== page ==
Please see our player page for Spencer Turnbull to see projections for today, the next 7 days and rest of season as well as stats and gamelogs designed with the fantasy baseball player in mind.

I’m freshly back from The Hotties, which is the annual Razzball award ceremony for the “hottest taeks” in fantasy baseball. With the sharp-toothed piranhavirus in full swing, Grey called for a “Mask-erade” ball, but the Eventbrite invitation auto-corrected it to a “masquerade” ball. Everybody showed up with the wrong parts of their face covered. I thought Grey would be upset but he seemed to take everything in stride, saying that he had been waiting for this day since “Eyes Wide Shut” was released. Is that a movie or a novel or a contact delivery service? Anyway, Grey started giggle-whispering “Fidelio!” at everybody. Hey, Grey, I get it. Fidel Castro liked baseball. Let’s get with the times!

I did manage to record Grey’s speech to all the writers and Instagram models who attended. Here’s the transcript if you want to read it:

“I’ll get right to the point: I’m proud to announce a new partnership between Razzball and the San Diego Padres. 2021 will be known as STAN DIEGO around here, and all hot taeks will involve Padres players. The top 10 pitchers? Lamet, Davis, Clevinger, and Paddack [audible hissing from the crowd]. The top 10 hitters? Tatis, Machado, Grisham, and Myers. Trevor Rosenthal is a top 30 pick. You will all write sleeper articles on Joey Lucchesi, Adrian Morejon, and yes, Eric Hosmer. [pause while Grey dodges thrown masks] Fear not, for STAN DIEGO comes with perks! You will all get a free hot dog with a purchase of an annual pass to Sea World, and you’ll get a personal tour of the tiger enclosure at the San Diego Zoo. Now, writers, start hyping Jake Cronenworth!”

At that point, all the people Grey whispered “Fidelio” to disappeared into Grey’s private grotto, which he named “50 Shades of Play” because of the underwater mini-golf course he installed. Myself? I was left standing in the foyer with a mysterious note that only said, “MacKenzie Gore, 2021 hot taek.”

Please, blog, may I have some more?

“Ask not what your fantasy team’s pitchers can do for you, but what you can do for your fantasy team pitchers.” The number one thing you can do is have your fantasy team page open and curse and scream whenever a reliever comes into the game in a non-save shituation and gives up runs, or when you have a pitcher give up five-plus in under five innings, or when you bench a guy who throws a gem. That’s the least you can do for your country and your team. Yesterday, the Kennedy curse lifted, and Jack and Joe did you right: Joe Musgrove (6 IP, 0 ER, 4 baserunners, 11 Ks, ERA at 4.68) vs. Jack Flaherty (6 IP, 1 ER, 4 baserunners, 11 Ks, ERA at 4.84). In 2021, Jack Flaherty could be underrated. Imagine he’s not a top five starter next year, because of one bad start. Sign me up for some of that nonsense. Joe Musgrove is a trickier proposition such as, “I’ll do whatever for $50.” Wait, that’s a trick’s proposition. Since Musgrove’s IL stint, his fastball velocity wasn’t quite there, but yesterday saw him touch 95 MPH, and his slider was working for him. For 2021, I could see getting sucked in again by Musgrove, which inevitably will leave me mumbling, “Era, era, my ERA is a mess.” That’s JFK struggling to the finish line of a fantasy season, like all of us. Anyway, here’s what else I saw this weekend in fantasy baseball:

Please, blog, may I have some more?

Folks, this is all she wrote. The fantasy baseball season is entering its final week. What a wild ride it’s been, eh? In a way, it doesn’t even feel like it actually happened. I mean, normally, by Week 9 we’re talking about who’s for real and who isn’t for real, which slumping superstar is primed to bounce back and carry your team the rest of the way, whatever. But now we’re already bidding farewell.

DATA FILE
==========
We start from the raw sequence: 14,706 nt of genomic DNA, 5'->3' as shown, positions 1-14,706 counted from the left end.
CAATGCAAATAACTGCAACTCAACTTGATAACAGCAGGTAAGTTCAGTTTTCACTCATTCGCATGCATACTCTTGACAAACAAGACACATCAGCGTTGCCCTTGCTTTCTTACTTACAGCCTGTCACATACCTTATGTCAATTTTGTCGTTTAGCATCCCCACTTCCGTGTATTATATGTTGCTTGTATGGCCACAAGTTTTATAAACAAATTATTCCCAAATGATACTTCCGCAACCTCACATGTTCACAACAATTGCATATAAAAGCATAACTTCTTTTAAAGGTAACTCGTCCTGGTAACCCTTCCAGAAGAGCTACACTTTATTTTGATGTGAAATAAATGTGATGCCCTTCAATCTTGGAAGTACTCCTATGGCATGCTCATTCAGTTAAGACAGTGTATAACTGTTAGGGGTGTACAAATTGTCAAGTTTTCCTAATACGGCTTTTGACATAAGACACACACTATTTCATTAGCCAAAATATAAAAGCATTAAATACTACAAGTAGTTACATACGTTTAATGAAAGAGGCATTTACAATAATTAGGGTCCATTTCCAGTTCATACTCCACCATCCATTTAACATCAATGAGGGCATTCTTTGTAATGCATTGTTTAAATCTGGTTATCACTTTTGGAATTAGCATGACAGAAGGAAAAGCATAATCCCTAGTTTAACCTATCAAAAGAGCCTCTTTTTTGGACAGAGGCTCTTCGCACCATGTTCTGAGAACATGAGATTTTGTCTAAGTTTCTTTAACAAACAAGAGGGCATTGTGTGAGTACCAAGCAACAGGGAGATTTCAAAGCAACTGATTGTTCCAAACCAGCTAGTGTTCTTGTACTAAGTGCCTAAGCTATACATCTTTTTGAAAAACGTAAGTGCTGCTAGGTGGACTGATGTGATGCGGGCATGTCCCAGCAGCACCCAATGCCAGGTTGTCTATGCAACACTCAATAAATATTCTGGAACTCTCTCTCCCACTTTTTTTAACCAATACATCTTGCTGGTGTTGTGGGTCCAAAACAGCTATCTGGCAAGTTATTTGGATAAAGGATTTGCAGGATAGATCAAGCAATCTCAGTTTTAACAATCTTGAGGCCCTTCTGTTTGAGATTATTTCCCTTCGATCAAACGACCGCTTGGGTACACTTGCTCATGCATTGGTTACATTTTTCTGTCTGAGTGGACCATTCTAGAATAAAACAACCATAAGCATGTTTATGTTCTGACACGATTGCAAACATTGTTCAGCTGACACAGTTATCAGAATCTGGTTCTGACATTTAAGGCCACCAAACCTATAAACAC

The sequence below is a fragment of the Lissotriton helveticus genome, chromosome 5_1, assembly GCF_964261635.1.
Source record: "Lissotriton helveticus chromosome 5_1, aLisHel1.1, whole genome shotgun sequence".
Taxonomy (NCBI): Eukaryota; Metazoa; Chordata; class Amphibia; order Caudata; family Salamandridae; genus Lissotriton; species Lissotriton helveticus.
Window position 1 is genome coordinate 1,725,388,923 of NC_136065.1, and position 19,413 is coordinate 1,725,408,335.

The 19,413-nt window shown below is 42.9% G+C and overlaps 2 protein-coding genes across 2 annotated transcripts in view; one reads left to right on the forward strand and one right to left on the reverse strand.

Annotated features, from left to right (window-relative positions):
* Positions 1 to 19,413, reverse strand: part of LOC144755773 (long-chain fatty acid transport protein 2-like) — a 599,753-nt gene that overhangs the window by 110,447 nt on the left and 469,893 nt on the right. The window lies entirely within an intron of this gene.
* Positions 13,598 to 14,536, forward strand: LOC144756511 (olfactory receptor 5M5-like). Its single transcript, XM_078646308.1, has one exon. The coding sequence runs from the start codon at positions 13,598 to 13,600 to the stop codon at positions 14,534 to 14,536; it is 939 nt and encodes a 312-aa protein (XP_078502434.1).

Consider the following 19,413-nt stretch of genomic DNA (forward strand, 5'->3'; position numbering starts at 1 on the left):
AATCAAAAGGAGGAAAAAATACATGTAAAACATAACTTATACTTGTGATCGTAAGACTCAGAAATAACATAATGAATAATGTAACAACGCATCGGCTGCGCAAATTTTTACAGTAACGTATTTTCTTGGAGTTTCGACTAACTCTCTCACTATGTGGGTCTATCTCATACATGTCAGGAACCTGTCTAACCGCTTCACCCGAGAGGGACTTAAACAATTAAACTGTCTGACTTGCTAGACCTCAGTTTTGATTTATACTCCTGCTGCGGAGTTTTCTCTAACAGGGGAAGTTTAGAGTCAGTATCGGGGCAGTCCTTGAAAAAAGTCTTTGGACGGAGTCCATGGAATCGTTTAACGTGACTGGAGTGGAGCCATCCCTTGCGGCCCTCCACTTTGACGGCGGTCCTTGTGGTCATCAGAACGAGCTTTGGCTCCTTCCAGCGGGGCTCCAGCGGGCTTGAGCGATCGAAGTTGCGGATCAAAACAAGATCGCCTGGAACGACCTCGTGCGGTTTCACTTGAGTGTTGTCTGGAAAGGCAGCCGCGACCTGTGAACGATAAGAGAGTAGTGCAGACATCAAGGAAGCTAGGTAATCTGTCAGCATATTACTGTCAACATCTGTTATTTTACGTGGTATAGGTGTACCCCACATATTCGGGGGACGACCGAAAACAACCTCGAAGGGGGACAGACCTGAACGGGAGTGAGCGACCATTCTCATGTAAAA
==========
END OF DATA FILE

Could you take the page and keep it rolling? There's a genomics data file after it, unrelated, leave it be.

I think for my next piece I’m going to put together a 2020 Waiver Wire All-Star team. Take a standard Yahoo lineup format and fill it with waiver gems. So be on the lookout for that!

For this week, it’s gonna stay in line with how last week looked. More names to look at (with some repeats from previous weeks) and my quick thoughts on each.

It’s been a pleasure writing these up for you every week! Hope they’ve been helpful to some of you. My apologies if not. I blame 2020, in that case.

Let’s do it to it.

Please, blog, may I have some more?

Hard to believe, but my first season as a baseball analyst here at Razzball is almost at an end! For athletes, that means they’re leaving the bubble soon. Us fantasy writers? We’re all bubbled-up to protect from the dreaded Piranhavirus. Oh, you don’t know what that is? See, we’re so forward thinking here at Razzball, we’re already sequestered away for the next pandemic. You may be asking, “How does the Razzbubble work?” Well, future victims of piranhas, let me show you my notes from earlier this summer when I bubbled up.

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In the first of sixteen doubleheaders yesterday, we were treated to The Bobby Dalbec Show, starring…Bobby Dalbec. *Bobby enters stage right and the crowd quiets* One boy in the front row of the black & white audience stands and points, “It’s the resurrection of the great Red Sox legend, Bobby Doerr!” Then an usher points, “Oh, my God, Dalbec is present tense for Doerr!” Another argumentative guy screams, “Yo, Bobby Dalbec, what’s the deal with Red Ruffing? He die from huffing? From being a Red? Screw socialism!” Yesterday, Bobby Dalbec, local hero, and all-around Red Sox player, went 3-for-6, 4 RBIs with his 4th and 5th homer in, like, two games. His power isn’t without its ceiling, but that ceiling is on the moon. He could be a 35-homer guy in the majors. The big drawback is–Wait a second, did he have a 50% strikeout rate going into the doubleheader? Hey, Dalbec, B. Doerr, don’t B. Don’ter. Dalbec might hit .205 for the immediate future, but he eventually finds contact once he gets comfortable in a league. For this year, Dalbec or Moistasskiss? Ya know what I’m saying, go with the hot hand and Bobby Doerr’s present tense. Anyway, here’s what else I saw yesterday in fantasy baseball:

Please, blog, may I have some more?